A quick Map of Life update as we head into the winter holidays.  The big news is that you now have much more control over the look and feel of the maps via layer styling!  Lets take a peek how that works.  Select a taxon, say, something winter holidayish like this:  Or if you prefer to not be reminded about wintery cold, take a look at geographic information for the  Eastern Yellow-Billed Hornbill (

In the layers widget, you can style all to one color by selecting “style all” or you can individually edit the style of a layer by selecting the left-most icon, which is a symbol showing the layer “view”.  For points, it default to a red dot, for others a solid fill color.  When you click it, a layer styling pop-up box will appear where you can select a fill color, border, width and opacity.  For range maps, where there are many colors representing different part of a species range, you can select each color separately.  Take a look especially at the gridded survey for the Eastern Yellow-Billed Hornbill ,and try changing the color and add a one pixel border – its a nice way to really bring that kind of data forward on the map.  Try it out, tell us what you think!  We’ve been thinking about this one for a long time and so great to have it finally available for you to use!

More next year!  Your Map of Life Team.

Written by Rob

December 17, 2012 at 10:31 pm

Posted in Uncategorized

Building a better map (of life)

We are excited to announce a major upgrade to Map of Life! Lets walk through all the changes:

1) An upgrade to the user interface. You’ll immediately notice one useful feature — you can easily hide most of the widgets (e.g. the search widget, the layers widget) so that you can more easily explore the maps. You can just as easily show the widget again via open/close arrows. We have also moved elements around to be more sensible, so that the species list tool and species search tool are both at the top of the mapping application, and most of the other, ancillary map controls are at the bottom. The new design really optimizes screen real-estate for looking at maps, which is what we are all about.

2) The species list tool is much easier to use. You just need to click anywhere in the map when the tool is turned “on” and you get results. You can toggle the tool ON/OFF easily, in case you don’t want to have clicks generate list results.

3) You should definitely click on the “dashboard” for two reasons. First, the dashboard has been completely re-designed. Our initial dashboard was a blocky table of providers and sources. The new one is a much nicer list of datasets, explaining the source of those data, the type of dataset, and number of species names and records. The very top of the dashboard provides some summary statistics over all the datasets. You can easily filter a list by using the handy text boxes also near the top of the dashboard. If you enter, for example, “Loc” into the “type” textbox, you filter just to “Local Inventories”.

4) The second reason for clicking the dashboard is to see the 36 new datasets included in Map of Life. These new datasets include a new “type” of dataset, called a “gridded survey”. We have ten gridded survery datasets, mostly bird atlases from Africa. You can see how these gridded surveys display on Map of Life – as “cells” of different sizes representing presences from survey work. Search on an African bird taxon such as “olive sunbird” to check out these gridded products.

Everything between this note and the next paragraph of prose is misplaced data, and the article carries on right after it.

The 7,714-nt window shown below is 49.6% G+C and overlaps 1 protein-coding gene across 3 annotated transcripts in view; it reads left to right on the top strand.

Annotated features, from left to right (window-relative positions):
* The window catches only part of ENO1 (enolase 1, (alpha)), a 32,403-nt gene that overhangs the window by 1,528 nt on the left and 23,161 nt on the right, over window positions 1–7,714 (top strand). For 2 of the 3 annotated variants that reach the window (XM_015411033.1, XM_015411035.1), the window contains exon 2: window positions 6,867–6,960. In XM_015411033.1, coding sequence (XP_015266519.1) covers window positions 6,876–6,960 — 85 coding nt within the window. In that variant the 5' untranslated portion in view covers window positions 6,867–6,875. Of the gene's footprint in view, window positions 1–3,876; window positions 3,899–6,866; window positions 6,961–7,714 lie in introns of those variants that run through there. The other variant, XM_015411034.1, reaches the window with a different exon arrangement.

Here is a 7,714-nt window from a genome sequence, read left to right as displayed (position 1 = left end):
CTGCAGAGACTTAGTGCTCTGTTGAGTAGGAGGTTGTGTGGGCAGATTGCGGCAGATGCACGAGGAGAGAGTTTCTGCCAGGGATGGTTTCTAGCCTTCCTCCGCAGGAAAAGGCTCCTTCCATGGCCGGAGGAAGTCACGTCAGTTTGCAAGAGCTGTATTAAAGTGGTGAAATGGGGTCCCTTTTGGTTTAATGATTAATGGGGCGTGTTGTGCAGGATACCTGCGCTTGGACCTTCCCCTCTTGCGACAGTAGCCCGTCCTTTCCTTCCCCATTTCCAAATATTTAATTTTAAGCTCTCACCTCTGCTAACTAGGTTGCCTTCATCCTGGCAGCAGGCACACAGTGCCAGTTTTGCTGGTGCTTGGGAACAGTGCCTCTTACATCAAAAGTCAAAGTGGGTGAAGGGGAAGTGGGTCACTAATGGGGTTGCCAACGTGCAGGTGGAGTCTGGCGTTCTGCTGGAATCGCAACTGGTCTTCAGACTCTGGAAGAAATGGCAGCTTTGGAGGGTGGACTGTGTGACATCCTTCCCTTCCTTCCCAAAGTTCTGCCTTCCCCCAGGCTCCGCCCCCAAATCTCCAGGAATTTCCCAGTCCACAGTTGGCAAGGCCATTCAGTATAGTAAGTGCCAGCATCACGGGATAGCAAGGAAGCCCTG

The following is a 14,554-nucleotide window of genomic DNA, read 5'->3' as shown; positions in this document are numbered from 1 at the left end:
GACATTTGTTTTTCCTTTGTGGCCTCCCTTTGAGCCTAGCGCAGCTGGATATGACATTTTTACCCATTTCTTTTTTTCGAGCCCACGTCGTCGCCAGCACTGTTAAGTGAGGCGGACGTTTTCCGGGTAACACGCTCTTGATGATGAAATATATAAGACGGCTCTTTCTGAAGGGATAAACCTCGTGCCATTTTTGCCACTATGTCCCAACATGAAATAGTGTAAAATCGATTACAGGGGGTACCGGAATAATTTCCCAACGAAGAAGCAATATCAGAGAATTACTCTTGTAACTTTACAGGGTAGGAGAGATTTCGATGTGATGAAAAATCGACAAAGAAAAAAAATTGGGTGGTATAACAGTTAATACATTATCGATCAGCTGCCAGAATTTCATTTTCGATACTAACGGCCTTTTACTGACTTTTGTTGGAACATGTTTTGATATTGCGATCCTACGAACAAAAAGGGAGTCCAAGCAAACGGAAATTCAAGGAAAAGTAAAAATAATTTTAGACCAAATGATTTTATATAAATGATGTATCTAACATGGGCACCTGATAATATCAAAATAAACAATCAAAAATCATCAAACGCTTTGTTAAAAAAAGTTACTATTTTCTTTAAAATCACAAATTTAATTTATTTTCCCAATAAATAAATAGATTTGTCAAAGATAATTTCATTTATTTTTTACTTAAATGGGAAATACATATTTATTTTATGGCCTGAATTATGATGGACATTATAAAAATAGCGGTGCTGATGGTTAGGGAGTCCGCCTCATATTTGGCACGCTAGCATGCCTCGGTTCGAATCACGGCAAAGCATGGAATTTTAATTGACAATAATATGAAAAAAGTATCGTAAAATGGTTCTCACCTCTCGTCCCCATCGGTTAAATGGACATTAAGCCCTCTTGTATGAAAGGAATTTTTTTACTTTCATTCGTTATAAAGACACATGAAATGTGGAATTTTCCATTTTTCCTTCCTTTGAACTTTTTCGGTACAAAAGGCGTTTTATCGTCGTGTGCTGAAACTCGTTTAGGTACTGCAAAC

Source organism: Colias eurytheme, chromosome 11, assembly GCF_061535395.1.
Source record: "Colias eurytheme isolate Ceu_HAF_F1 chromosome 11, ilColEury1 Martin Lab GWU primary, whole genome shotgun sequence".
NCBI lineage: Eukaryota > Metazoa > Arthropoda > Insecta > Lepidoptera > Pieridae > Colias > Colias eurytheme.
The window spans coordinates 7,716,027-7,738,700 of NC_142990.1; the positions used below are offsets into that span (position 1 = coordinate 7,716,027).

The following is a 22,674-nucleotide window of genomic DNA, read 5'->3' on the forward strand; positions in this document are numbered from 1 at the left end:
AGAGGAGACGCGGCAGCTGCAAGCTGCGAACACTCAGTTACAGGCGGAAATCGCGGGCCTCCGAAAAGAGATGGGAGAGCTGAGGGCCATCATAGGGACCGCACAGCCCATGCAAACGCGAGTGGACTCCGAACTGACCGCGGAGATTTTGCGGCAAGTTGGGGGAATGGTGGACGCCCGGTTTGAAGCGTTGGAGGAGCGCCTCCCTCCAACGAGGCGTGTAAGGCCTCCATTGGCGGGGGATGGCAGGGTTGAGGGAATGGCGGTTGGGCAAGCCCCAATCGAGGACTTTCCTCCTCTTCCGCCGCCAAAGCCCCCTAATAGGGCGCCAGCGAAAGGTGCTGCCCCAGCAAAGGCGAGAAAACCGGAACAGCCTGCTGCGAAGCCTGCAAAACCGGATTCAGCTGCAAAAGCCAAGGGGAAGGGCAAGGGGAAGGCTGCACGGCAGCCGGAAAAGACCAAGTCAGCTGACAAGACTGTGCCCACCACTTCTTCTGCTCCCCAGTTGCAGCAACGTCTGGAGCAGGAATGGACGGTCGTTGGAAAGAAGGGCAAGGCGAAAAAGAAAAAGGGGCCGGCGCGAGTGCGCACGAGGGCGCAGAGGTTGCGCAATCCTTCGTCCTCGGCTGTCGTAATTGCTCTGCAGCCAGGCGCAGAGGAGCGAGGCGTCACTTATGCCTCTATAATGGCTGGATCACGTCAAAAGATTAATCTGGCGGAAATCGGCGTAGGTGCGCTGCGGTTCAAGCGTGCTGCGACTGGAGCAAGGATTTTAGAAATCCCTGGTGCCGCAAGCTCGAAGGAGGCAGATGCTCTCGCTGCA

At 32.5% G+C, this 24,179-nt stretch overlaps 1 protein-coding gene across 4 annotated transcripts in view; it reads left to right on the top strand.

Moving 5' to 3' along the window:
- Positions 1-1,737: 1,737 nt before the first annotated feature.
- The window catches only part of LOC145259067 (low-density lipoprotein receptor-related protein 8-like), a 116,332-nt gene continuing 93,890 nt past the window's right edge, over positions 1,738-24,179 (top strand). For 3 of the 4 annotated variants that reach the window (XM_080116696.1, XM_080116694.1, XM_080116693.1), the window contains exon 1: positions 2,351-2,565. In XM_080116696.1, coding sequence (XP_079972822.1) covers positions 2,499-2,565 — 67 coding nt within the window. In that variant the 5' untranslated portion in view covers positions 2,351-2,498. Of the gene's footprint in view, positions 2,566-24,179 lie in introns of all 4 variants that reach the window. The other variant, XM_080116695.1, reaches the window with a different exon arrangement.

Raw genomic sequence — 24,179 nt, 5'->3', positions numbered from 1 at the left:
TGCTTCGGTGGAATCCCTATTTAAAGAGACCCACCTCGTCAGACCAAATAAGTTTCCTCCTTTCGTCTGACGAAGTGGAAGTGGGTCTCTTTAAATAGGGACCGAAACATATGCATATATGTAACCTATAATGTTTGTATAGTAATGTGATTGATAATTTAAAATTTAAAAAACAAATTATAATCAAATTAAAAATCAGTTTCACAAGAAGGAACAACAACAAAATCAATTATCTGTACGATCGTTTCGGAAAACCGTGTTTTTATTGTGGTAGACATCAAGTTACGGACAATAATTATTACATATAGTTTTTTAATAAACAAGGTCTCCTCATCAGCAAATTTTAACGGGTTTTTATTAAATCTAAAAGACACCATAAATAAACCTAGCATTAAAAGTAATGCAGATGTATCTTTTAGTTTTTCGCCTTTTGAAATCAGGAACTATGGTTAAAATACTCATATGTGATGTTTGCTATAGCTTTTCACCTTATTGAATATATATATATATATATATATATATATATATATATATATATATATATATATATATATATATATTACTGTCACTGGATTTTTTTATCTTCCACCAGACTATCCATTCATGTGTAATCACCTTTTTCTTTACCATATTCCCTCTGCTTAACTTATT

Map of Life is growing fast! We expect a lot more date to be made available soon and we very much hope you want to check it out again if you haven’t seen it in a while. Although the core remains the same, there are major additions and improvements across the board!

Written by Rob

October 22, 2012 at 8:10 am

Posted in Uncategorized

New features in Map of Life

We have been so excited to see (and read about) all the interest in Map of Life since we launched our public beta in May 2012.   Since launch, we’ve been quietly and industriously working on many new features and growing the data that Map of Life makes available.  At the same time, we have been working hard to streamline and boost performance.   A lot of this has been happening in the background, but we wanted to tell you a bit about a couple new features now live on the site and to also welcome some new folks to the team. To keep this short, you can learn all about new team members on our People page, but welcome Tom Auer (Yale), Peter Erb (CU Boulder) and Carsten Meyer (Georg-August-University of Göttingen).

Now onto the fun stuff.   Our big news is that we have a much enhanced species list tool developed in the Jetz Lab. To try the new tool out, just go to our mapping tool, and right-click (or ctrl-click on Macs) on a spot on the globe, and you will get a list that includes tabs for images of species found at that spot, along with a chart showing percent of species at different levels of threat as defined by the IUCN (International Union for Conservation of Nature) Red List. You can also now download the list as a comma-delimited file. The other main feature is that now you auto-zoom to the broadest extent of layers when you hit “Map Selected Layers”.


More features and datasets are coming soon, so stay tuned!  And please do send along feedback.  Your suggestions and thoughts continue to inspire us.

Written by Rob

September 27, 2012 at 3:36 pm

Posted in Uncategorized

Press coverage of Map of Life

This is a lits of press coverage for Map of Life in the last year. Please let us know about any typos, mistakes or broken links in this list!

Written by Gaurav

September 25, 2012 at 6:54 pm

Posted in overview

OneEarth, “GPS for Critters”, August 2012

This is not your grandmother’s blob map. The distribution data are nearly infinitely searchable and can be made almost instantly visible. A user can ask a basic question like “Where in the world is the yellow wattlebird?” and get an answer in unprecedented detail. One can map the whereabouts of dozens of species simultaneously, or pick a spot large or small, in Borneo, or British Columbia, or Chicago, and ask: “What are all the species that are found nearby?”

— Alan Burdick, GPS for Critters, OnEarth: August 30, 2012

Written by Gaurav

August 30, 2012 at 4:59 pm

Posted in Press